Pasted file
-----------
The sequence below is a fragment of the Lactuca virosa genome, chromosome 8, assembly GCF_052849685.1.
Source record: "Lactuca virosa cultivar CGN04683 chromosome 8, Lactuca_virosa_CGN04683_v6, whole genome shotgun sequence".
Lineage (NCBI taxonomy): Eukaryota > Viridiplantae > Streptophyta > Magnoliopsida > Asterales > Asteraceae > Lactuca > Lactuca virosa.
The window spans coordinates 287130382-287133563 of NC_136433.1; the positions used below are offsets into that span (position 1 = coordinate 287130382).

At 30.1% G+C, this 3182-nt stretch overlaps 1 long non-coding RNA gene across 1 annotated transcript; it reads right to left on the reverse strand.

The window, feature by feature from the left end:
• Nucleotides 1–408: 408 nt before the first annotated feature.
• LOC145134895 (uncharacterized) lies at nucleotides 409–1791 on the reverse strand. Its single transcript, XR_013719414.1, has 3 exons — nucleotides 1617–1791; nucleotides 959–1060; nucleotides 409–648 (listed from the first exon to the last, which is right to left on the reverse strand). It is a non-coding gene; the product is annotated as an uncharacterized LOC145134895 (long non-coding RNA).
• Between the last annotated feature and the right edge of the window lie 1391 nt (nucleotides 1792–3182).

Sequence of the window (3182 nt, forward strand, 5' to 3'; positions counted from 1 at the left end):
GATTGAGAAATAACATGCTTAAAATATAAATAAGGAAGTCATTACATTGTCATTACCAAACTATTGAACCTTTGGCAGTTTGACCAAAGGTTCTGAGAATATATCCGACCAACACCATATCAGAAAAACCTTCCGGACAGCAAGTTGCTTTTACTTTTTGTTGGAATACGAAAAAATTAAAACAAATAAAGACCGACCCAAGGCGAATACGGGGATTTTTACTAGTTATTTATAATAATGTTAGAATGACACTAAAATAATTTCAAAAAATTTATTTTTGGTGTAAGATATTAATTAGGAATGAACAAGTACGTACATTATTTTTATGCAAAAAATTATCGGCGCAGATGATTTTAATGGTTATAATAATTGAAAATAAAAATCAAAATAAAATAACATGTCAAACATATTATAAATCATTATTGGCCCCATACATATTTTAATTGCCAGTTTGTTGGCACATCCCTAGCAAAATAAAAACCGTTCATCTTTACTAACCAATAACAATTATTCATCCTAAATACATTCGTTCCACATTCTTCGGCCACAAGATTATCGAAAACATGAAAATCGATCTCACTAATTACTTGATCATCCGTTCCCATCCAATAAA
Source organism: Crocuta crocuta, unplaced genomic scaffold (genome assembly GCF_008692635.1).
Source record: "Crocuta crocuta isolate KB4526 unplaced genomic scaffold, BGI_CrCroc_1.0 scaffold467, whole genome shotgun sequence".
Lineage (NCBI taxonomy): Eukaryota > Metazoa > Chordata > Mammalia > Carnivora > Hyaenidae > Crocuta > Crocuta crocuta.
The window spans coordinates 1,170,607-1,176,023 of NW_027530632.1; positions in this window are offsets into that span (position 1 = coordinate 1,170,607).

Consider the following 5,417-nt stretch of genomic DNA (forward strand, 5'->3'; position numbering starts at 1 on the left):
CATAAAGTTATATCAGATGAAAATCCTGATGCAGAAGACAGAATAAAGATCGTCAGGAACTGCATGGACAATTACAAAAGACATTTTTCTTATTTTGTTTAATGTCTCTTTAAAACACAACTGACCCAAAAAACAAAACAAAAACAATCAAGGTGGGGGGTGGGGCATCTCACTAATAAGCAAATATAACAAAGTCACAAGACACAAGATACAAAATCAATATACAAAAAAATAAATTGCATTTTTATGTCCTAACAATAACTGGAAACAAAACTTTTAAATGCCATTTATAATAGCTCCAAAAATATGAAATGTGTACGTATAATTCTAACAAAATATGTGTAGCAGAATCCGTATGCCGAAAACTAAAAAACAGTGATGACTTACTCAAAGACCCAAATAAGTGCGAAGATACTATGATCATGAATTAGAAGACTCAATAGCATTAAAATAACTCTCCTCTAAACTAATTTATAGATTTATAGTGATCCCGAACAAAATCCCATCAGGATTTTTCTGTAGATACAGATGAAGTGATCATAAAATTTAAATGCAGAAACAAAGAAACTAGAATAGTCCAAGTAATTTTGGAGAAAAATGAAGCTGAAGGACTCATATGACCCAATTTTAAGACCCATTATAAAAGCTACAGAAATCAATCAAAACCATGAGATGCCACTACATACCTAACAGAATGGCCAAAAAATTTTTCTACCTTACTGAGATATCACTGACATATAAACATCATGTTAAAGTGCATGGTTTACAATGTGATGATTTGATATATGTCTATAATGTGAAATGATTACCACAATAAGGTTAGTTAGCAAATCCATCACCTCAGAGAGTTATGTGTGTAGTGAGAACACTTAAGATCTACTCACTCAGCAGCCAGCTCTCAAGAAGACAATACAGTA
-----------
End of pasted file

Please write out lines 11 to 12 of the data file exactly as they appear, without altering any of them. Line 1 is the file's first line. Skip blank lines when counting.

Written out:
GATTGAGAAATAACATGCTTAAAATATAAATAAGGAAGTCATTACATTGTCATTACCAAACTATTGAACCTTTGGCAGTTTGACCAAAGGTTCTGAGAATATATCCGACCAACACCATATCAGAAAAACCTTCCGGACAGCAAGTTGCTTTTACTTTTTGTTGGAATACGAAAAAATTAAAACAAATAAAGACCGACCCAAGGCGAATACGGGGATTTTTACTAGTTATTTATAATAATGTTAGAATGACACTAAAATAATTTCAAAAAATTTATTTTTGGTGTAAGATATTAATTAGGAATGAACAAGTACGTACATTATTTTTATGCAAAAAATTATCGGCGCAGATGATTTTAATGGTTATAATAATTGAAAATAAAAATCAAAATAAAATAACATGTCAAACATATTATAAATCATTATTGGCCCCATACATATTTTAATTGCCAGTTTGTTGGCACATCCCTAGCAAAATAAAAACCGTTCATCTTTACTAACCAATAACAATTATTCATCCTAAATACATTCGTTCCACATTCTTCGGCCACAAGATTATCGAAAACATGAAAATCGATCTCACTAATTACTTGATCATCCGTTCCCATCCAATAAA
Source organism: Crocuta crocuta, unplaced genomic scaffold (genome assembly GCF_008692635.1).